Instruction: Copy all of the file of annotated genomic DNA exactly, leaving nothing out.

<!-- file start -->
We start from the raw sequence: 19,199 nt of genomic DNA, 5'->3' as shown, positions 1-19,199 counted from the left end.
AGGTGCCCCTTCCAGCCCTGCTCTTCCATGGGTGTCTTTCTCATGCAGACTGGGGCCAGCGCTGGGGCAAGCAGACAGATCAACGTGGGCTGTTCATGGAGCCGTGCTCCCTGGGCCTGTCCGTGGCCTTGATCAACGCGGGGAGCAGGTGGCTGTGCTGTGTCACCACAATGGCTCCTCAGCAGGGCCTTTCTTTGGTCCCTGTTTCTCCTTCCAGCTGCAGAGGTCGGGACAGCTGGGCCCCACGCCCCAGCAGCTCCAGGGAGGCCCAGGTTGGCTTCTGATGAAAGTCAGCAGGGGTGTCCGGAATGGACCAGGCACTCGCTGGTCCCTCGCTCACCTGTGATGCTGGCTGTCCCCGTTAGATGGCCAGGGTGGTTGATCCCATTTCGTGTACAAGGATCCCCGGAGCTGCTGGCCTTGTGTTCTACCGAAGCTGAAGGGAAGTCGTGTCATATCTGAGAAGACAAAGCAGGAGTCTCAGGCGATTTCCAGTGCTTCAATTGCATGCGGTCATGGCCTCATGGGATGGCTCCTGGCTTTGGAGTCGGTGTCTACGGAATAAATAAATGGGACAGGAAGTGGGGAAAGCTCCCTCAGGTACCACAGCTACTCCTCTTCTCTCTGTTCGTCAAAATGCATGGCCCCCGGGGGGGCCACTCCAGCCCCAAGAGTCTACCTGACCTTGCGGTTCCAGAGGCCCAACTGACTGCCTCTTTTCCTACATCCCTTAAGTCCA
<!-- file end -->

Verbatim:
We start from the raw sequence: 19,199 nt of genomic DNA, 5'->3' as shown, positions 1-19,199 counted from the left end.
AGGTGCCCCTTCCAGCCCTGCTCTTCCATGGGTGTCTTTCTCATGCAGACTGGGGCCAGCGCTGGGGCAAGCAGACAGATCAACGTGGGCTGTTCATGGAGCCGTGCTCCCTGGGCCTGTCCGTGGCCTTGATCAACGCGGGGAGCAGGTGGCTGTGCTGTGTCACCACAATGGCTCCTCAGCAGGGCCTTTCTTTGGTCCCTGTTTCTCCTTCCAGCTGCAGAGGTCGGGACAGCTGGGCCCCACGCCCCAGCAGCTCCAGGGAGGCCCAGGTTGGCTTCTGATGAAAGTCAGCAGGGGTGTCCGGAATGGACCAGGCACTCGCTGGTCCCTCGCTCACCTGTGATGCTGGCTGTCCCCGTTAGATGGCCAGGGTGGTTGATCCCATTTCGTGTACAAGGATCCCCGGAGCTGCTGGCCTTGTGTTCTACCGAAGCTGAAGGGAAGTCGTGTCATATCTGAGAAGACAAAGCAGGAGTCTCAGGCGATTTCCAGTGCTTCAATTGCATGCGGTCATGGCCTCATGGGATGGCTCCTGGCTTTGGAGTCGGTGTCTACGGAATAAATAAATGGGACAGGAAGTGGGGAAAGCTCCCTCAGGTACCACAGCTACTCCTCTTCTCTCTGTTCGTCAAAATGCATGGCCCCCGGGGGGGCCACTCCAGCCCCAAGAGTCTACCTGACCTTGCGGTTCCAGAGGCCCAACTGACTGCCTCTTTTCCTACATCCCTTAAGTCCA